Tanjung Piai Chinese vote swung massively against Pakatan, says think tank

R. Loheswar
BN’s Datuk Seri Wee Jeck Seng celebrates after winning the Tanjung Piai by-election, November 16, 2016. — Picture by Shafwan Zaidon

KUALA LUMPUR, Nov 22 ― Chinese voters who overwhelmingly supported Pakatan Harapan (PH) last year was the section that most rejected the pact during the Tanjung Piai by-election, according to independent research firm Ilham Centre.

It said voters were disenchanted with PH’s unfulfilled pledges, poor communications and leadership as well as generally unhappy about the state of the economy.

It said the Chinese vote switched despite expectations that Barisan Nasional’s (BN) vicarious partnership with PAS and scandals involving Datuk Seri Najib Razak would alienate non-Malay voters.

“The biggest sway or protest votes came from the Chinese which was 34.5 per cent, while PH only lost about 5.1 per cent of votes from the original votes during GE14.

“How BN got the majority 15,000 votes is because they had an additional 13.2 per cent of votes from the Malays and it came from the movement from PH and a solid backing from PAS supporters,” said Mohd Yusri Ibrahim, head of research for Ilham Centre.

 

 

“Hence overall the most swing votes came from the Chinese.”

In the final tally, BN’s candidate Datuk Seri Wee Jeck Seng from MCA received 25,466 votes to bag a majority of 15,086 over PH’s Karmaine Sardini from Parti Pribumi Bersatu Malaysia, who received 10,380 votes, confirming pundits’ forecast.

Yusri said the outcome showed the coalition’s hold on the Chinese vote was not as secure as previously thought.

He said the coalition was able to win Johor due to public unhappiness with Najib and BN, but said this has now waned.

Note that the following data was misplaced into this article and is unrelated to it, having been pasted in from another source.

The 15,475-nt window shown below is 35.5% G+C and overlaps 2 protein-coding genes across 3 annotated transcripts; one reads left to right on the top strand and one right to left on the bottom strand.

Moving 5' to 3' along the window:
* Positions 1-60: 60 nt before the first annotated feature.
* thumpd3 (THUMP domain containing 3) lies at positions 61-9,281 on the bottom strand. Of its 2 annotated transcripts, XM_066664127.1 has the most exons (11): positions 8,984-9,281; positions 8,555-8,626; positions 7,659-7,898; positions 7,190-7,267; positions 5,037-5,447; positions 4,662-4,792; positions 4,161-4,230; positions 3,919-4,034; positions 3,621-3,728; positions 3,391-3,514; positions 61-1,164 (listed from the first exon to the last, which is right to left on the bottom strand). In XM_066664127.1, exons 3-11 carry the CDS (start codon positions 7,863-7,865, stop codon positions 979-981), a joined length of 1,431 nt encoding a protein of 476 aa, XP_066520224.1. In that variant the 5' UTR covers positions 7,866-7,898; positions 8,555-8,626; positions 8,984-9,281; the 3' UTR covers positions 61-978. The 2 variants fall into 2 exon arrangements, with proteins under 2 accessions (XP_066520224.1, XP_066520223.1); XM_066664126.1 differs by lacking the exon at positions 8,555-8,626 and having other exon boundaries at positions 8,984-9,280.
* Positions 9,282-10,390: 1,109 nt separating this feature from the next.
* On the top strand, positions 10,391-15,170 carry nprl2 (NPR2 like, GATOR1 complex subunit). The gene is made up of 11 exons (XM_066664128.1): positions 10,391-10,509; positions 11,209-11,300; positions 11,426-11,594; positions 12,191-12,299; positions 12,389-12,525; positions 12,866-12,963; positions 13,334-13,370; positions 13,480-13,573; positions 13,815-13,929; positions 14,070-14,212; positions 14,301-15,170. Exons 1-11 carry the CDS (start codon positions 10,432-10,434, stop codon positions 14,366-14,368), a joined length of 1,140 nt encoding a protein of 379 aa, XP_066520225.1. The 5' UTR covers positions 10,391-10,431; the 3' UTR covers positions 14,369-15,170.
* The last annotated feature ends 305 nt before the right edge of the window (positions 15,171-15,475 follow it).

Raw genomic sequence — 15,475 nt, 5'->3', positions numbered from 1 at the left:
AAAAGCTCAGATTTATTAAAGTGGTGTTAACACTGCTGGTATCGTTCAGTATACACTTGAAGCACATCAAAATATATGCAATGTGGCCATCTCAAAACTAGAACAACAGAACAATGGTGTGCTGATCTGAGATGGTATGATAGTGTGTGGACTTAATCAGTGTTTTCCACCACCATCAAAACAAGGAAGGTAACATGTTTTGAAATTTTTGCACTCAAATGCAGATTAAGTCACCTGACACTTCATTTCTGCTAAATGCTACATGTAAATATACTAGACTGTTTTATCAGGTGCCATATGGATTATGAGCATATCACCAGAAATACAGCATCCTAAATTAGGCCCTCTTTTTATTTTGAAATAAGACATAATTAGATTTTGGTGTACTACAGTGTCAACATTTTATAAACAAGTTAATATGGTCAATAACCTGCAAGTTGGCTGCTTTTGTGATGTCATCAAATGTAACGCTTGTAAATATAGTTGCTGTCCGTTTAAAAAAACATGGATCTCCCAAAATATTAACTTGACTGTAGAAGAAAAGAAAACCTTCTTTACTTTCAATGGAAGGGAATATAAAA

“Many are saying Najib's not relevant anymore as he is currently being prosecuted and they trust the courts to handle his case.

“Instead the Malay-Muslim conservatives said PH failed to look out for their rights. Whereas the Chinese we found said the government is still the same as the previous one and aren't looking out for their best interests. Hence a majority we asked are they satisfied with the Johor government and most said no,” added Yusri.

There was also the underlying sentiment from the Malays that DAP controlled the government behind the scenes, which showed the effectiveness of the messaging by PH’s rivals.

“Seventy per cent of the Malays are saying yes, DAP are controlling the government while the Chinese don't agree,” said Yusri.

“As for the Umno-PAS coalition championing only Malay-Muslim rights, this is not seen as a big concern for the non-Malays. Forty percent of the Malays say that the coalition will not sideline the other races but the Chinese and Indians are worried about being left out.”

 

 

 

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